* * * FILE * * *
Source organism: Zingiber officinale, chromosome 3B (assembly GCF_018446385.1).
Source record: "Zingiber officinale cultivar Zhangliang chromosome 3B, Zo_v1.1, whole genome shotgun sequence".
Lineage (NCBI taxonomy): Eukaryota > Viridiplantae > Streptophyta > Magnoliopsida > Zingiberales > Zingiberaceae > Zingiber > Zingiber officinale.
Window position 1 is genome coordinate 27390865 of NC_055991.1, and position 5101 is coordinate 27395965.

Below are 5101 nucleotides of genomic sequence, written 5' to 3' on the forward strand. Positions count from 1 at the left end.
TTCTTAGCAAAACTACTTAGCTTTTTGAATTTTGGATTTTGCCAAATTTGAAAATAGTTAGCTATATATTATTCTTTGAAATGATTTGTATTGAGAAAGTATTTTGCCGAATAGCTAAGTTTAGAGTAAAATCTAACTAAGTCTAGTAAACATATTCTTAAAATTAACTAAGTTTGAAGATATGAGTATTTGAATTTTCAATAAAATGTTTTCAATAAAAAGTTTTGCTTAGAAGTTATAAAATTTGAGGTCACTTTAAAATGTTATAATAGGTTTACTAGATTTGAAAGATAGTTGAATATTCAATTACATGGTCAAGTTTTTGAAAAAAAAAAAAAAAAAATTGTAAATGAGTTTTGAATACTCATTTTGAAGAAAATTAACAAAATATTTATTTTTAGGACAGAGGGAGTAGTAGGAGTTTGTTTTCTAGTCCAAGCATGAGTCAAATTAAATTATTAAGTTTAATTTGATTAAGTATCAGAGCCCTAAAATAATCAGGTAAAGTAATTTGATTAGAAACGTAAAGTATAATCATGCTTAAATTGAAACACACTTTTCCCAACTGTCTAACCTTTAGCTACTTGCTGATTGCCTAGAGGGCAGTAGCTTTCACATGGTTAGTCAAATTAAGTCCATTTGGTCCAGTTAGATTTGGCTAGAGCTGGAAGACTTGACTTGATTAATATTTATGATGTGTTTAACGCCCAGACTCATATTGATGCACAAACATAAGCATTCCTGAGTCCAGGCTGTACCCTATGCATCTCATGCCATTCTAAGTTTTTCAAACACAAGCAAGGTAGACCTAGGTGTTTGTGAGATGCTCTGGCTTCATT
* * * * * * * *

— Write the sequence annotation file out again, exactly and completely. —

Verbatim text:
Source organism: Zingiber officinale, chromosome 3B (assembly GCF_018446385.1).
Source record: "Zingiber officinale cultivar Zhangliang chromosome 3B, Zo_v1.1, whole genome shotgun sequence".
Lineage (NCBI taxonomy): Eukaryota > Viridiplantae > Streptophyta > Magnoliopsida > Zingiberales > Zingiberaceae > Zingiber > Zingiber officinale.
Window position 1 is genome coordinate 27390865 of NC_055991.1, and position 5101 is coordinate 27395965.

Below are 5101 nucleotides of genomic sequence, written 5' to 3' on the forward strand. Positions count from 1 at the left end.
TTCTTAGCAAAACTACTTAGCTTTTTGAATTTTGGATTTTGCCAAATTTGAAAATAGTTAGCTATATATTATTCTTTGAAATGATTTGTATTGAGAAAGTATTTTGCCGAATAGCTAAGTTTAGAGTAAAATCTAACTAAGTCTAGTAAACATATTCTTAAAATTAACTAAGTTTGAAGATATGAGTATTTGAATTTTCAATAAAATGTTTTCAATAAAAAGTTTTGCTTAGAAGTTATAAAATTTGAGGTCACTTTAAAATGTTATAATAGGTTTACTAGATTTGAAAGATAGTTGAATATTCAATTACATGGTCAAGTTTTTGAAAAAAAAAAAAAAAAAATTGTAAATGAGTTTTGAATACTCATTTTGAAGAAAATTAACAAAATATTTATTTTTAGGACAGAGGGAGTAGTAGGAGTTTGTTTTCTAGTCCAAGCATGAGTCAAATTAAATTATTAAGTTTAATTTGATTAAGTATCAGAGCCCTAAAATAATCAGGTAAAGTAATTTGATTAGAAACGTAAAGTATAATCATGCTTAAATTGAAACACACTTTTCCCAACTGTCTAACCTTTAGCTACTTGCTGATTGCCTAGAGGGCAGTAGCTTTCACATGGTTAGTCAAATTAAGTCCATTTGGTCCAGTTAGATTTGGCTAGAGCTGGAAGACTTGACTTGATTAATATTTATGATGTGTTTAACGCCCAGACTCATATTGATGCACAAACATAAGCATTCCTGAGTCCAGGCTGTACCCTATGCATCTCATGCCATTCTAAGTTTTTCAAACACAAGCAAGGTAGACCTAGGTGTTTGTGAGATGCTCTGGCTTCATT